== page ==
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Africa

Malians head to polls for presidential election run-off

© Pierre René-Worms

Text by News Wires

Latest update : 2013-08-11

Malians will cast their vote on Sunday in the crucial second round of the country’s first election since last year’s coup. Voters will have a choice between former prime minister Ibrahim Boubacar Keita and ex-finance minister Soumaila Cisse.

Malians voted Sunday in a watershed presidential election run-off expected to usher in a new dawn of peace and stability in the conflict-scarred nation.

Almost seven million voters have a choice between former premier Ibrahim Boubacar Keita and ex-finance minister Soumaila Cisse to lead Mali’s recovery following a military coup that ignited an Islamist insurgency and a French-led military intervention.

Both candidates declared themselves confident of victory in the run-off, called after none of the 27 candidates in the first round on July 28 achieved an outright majority.

The election, the first since 2007, is crucial for unlocking more than $4 billion in aid promised after international donors halted contributions in the wake of last year’s coup.

Several polling stations visited by AFP in Bamako early Sunday were almost deserted after heavy rain fell on the capital.

“The rain is trying to ruin our day. I hope it stops, otherwise they will have to extend the voting hours,” said Oumar Toure, one of the few voters who had turned up at a polling station set up in a city centre school.

An AFP photographer at a polling station on the outskirts of the city reported a healthy turnout, however.

The run-up to the vote was largely uneventful, with cities and towns deserted as Malians—over 90 percent of whom are Muslim—stayed at home to celebrate the Eid al-Fitr festival marking the end of the holy month of Ramadan.

The rivals have faced off before, losing the 2002 presidential election to Amadou Toumani Toure, who was overthrown by a military junta in March last year as he was preparing to end his final term in office.

The return to democratic rule will allow France to withdraw most of the 4,500 troops it sent to Mali in January to oust Al Qaeda-linked extremists who had occupied the north in the chaos that followed the coup, imposing a brutal regime of sharia law characterised by executions and amputations.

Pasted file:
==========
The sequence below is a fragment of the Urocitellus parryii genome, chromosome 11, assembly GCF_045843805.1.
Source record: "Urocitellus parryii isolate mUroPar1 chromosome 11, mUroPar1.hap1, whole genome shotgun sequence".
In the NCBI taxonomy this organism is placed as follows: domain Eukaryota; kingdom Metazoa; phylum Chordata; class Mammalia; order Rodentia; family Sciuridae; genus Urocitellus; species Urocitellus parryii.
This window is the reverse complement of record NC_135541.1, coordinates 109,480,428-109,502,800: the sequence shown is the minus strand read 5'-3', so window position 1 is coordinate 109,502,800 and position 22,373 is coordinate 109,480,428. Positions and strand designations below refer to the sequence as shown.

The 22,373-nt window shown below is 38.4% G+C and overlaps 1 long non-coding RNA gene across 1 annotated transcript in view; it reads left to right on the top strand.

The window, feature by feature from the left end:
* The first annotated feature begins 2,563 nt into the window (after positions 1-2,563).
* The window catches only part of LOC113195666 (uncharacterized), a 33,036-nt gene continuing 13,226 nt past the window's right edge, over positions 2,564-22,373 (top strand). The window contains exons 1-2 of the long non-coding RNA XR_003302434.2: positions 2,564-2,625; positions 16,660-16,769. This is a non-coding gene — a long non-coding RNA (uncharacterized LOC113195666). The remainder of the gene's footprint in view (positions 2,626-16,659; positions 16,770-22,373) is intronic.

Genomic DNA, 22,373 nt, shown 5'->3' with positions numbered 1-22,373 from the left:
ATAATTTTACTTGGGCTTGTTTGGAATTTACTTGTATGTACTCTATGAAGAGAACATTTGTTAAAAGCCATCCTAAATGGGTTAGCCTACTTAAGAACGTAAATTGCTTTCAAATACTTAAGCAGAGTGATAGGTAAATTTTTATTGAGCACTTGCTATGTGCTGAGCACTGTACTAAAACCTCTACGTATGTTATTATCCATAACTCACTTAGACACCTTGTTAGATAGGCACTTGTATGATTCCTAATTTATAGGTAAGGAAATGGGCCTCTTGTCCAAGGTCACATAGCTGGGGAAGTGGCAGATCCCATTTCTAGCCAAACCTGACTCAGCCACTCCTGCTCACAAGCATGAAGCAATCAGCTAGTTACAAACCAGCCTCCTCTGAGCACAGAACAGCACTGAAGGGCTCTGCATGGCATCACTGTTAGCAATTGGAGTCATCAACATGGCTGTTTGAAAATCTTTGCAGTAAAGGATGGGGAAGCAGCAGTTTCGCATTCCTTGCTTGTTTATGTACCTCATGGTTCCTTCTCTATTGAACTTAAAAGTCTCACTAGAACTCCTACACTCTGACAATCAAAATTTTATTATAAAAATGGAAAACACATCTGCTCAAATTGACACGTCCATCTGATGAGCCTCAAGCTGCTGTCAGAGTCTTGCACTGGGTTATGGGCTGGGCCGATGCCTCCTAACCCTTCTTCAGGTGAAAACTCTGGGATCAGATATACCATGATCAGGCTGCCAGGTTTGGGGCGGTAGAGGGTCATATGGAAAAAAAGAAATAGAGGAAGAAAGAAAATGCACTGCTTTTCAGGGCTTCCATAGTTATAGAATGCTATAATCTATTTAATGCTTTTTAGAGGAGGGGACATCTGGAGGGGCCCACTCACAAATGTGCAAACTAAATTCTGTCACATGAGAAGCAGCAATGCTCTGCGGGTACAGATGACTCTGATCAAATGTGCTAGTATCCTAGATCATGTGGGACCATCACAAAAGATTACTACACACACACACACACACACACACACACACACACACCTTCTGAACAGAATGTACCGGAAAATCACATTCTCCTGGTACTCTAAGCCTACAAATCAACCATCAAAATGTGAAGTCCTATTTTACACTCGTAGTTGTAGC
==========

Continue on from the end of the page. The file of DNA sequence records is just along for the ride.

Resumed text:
Keita, who is considered the favourite, was more than 20 percentage points ahead of his rival in the first round but Cisse has remained optimistic.

“I am confident because it is not about adding to the votes from the first round. There will be new votes, it is a new election. Everything restarts from zero,” the 63-year-old told AFP.

Cisse had complained about widespread fraud in the first round while more than 400,000 ballots from a turnout of around 3.5 million were declared spoiled.

Mali’s Constitutional Court rejected the allegations, however, confirming that Keita, 68, had won 39.8 percent, while Cisse attracted a 19.7 percent share.

Keita claims to have the support of most of the candidates eliminated in the first round and is backed by Mali’s influential religious establishment, while Cisse has been endorsed by Adema, Mali’s largest political party.

“My first priority would be the reconciliation of the country,” Keita said Friday. “After the trauma that it has suffered, a new start is needed.”

A UN peacekeeping mission integrating more than 6,000 African soldiers is charged with ensuring security on Sunday and in the months after the election. By the end of the year it will have grown to 11,200 troops and 1,400 police.

The country of more than 14 million remains the continent’s third-largest gold producer, but its $10.6 billion economy contracted by 1.2 percent last year, and widespread poverty has contributed to unrest in the north, with several armed groups vying for control in the vacuum left when the Islamists fled.

The region is home predominantly to lighter-skinned Tuareg and Arab populations who accuse the sub-Saharan ethnic groups that live in the more prosperous south of marginalising them.

In the restive northern districts of Gao, Timbuktu and Kidal, polling began in an atmosphere of calm, with voters reporting a strong turnout.

“I’m at polling centre number four in Gao and there are already a thousand or so people here,” Ousmane Maiga, a member of a local youth movement, told AFP by telephone.

“People here are obsessed with this second round.”

Storms caused heavy flooding two days ago in Tessalit and local government source said voting had begun “tentatively” in the town, part of the far-northern Kidal region which has been the centre of several Tuareg uprisings since the 1960s.

(AFP)

Date created : 2013-08-11

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